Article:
A heat pipe is a sealed copper tube under vacuum. It is made up of a closed structure container, typically a cylindrical shape, whose internal surface is lined with a thin layer of porous material, usually referred to as a wick house in an envelope that includes a working fluid.
The high thermal conductivity enables a heat pipe to transfer, and dissipate heat to a more convenient location through a capillary action. (Capillary action is the ability of a liquid to flow in narrow spaces without the assistance of, or even in opposition to, external forces like gravity.)
The pores of the wick are filled with a liquid appropriate to the application. The balance of the heat pipe is filled with the vapor of the liquid. Since the liquid and its vapor coexist in equilibrium, the pressure inside the container is equal to the vapor pressure corresponding to the saturation conditions.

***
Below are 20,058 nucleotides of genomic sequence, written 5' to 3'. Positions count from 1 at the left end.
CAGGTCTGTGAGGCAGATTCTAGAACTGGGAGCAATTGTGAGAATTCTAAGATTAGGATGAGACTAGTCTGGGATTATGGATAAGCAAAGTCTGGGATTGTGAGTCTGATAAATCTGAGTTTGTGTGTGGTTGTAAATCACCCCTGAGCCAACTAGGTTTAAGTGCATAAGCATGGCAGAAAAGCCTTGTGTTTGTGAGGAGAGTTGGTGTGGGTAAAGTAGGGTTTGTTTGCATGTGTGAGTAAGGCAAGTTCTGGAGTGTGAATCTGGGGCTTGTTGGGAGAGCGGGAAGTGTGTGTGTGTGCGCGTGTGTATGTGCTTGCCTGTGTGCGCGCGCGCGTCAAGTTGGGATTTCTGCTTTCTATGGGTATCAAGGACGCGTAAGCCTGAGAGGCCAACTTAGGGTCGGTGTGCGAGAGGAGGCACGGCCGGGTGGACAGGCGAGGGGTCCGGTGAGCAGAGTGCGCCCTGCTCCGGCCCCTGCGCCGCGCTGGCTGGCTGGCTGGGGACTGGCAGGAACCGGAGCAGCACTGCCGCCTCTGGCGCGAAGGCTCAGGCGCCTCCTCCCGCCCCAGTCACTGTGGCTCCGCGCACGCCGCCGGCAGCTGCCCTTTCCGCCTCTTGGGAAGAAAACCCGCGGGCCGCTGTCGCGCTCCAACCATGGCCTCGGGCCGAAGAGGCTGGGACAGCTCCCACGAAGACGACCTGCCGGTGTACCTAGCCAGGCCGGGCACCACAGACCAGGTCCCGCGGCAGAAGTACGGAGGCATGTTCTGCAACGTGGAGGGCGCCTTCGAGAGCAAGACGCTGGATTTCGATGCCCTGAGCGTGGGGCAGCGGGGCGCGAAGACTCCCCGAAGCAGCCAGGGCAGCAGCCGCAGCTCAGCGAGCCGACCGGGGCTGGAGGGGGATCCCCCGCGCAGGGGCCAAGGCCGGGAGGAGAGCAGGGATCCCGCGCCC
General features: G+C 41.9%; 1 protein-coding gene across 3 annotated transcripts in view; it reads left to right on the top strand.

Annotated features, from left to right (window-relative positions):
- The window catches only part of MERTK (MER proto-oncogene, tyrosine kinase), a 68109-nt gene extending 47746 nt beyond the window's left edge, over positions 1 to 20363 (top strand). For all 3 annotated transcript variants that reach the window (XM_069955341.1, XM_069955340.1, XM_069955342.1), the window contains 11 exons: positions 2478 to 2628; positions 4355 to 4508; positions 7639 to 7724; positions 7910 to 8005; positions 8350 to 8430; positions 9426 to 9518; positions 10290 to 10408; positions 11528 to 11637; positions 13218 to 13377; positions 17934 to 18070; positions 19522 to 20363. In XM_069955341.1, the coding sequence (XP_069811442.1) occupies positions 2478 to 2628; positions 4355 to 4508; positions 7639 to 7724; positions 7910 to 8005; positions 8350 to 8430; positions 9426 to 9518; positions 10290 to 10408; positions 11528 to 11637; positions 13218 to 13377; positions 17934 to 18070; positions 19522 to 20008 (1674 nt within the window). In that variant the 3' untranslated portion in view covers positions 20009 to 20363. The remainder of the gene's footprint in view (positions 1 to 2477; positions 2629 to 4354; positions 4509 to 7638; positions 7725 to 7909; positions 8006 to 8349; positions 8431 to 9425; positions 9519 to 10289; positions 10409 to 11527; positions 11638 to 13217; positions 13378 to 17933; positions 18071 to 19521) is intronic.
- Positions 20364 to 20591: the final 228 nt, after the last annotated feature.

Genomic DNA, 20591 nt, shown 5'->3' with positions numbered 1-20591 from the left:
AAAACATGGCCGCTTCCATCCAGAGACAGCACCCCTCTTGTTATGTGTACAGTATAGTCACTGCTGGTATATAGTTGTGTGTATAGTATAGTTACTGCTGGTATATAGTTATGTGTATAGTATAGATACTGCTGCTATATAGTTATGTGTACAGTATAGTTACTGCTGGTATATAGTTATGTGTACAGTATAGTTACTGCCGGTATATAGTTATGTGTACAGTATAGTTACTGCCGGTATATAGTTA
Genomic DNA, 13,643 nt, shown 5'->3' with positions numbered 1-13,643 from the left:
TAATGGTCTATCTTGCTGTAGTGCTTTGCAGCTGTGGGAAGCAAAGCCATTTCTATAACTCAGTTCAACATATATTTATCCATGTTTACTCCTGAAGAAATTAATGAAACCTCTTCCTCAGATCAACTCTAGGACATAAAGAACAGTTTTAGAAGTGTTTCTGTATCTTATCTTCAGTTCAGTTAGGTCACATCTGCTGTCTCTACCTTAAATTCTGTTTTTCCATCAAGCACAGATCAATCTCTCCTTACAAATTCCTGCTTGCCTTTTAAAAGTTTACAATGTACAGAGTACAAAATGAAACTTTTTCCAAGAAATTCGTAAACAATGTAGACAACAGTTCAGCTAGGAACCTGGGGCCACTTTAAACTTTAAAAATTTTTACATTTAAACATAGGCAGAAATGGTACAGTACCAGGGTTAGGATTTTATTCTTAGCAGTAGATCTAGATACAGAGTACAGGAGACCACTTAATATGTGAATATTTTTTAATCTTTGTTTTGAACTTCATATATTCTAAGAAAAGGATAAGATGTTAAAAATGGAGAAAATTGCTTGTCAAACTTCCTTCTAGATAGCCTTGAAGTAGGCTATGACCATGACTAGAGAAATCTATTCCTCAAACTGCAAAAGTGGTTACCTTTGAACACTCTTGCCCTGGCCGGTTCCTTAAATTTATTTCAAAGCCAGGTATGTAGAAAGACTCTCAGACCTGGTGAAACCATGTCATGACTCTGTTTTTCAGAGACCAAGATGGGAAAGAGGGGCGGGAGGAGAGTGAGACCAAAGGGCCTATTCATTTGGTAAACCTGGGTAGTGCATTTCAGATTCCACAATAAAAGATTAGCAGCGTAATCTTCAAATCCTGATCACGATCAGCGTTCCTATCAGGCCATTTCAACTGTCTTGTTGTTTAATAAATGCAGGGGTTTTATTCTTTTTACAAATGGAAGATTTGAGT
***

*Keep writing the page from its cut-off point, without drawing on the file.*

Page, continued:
The simple configuration is very efficient to transfer heat from one end of the heat pipe to the other. As heat is applied to one end, the liquid evaporates from the wick. The vapor, then carries the heat flows towards the colder condenser section.
The vapor then condenses and dissipates the heat. The condensed liquid returns to the original heat source through the wick structure by capillary action. This cycle of phase change processes and two- phase flow circulation continue as long as the temperature between the heat source and condenser are maintained.
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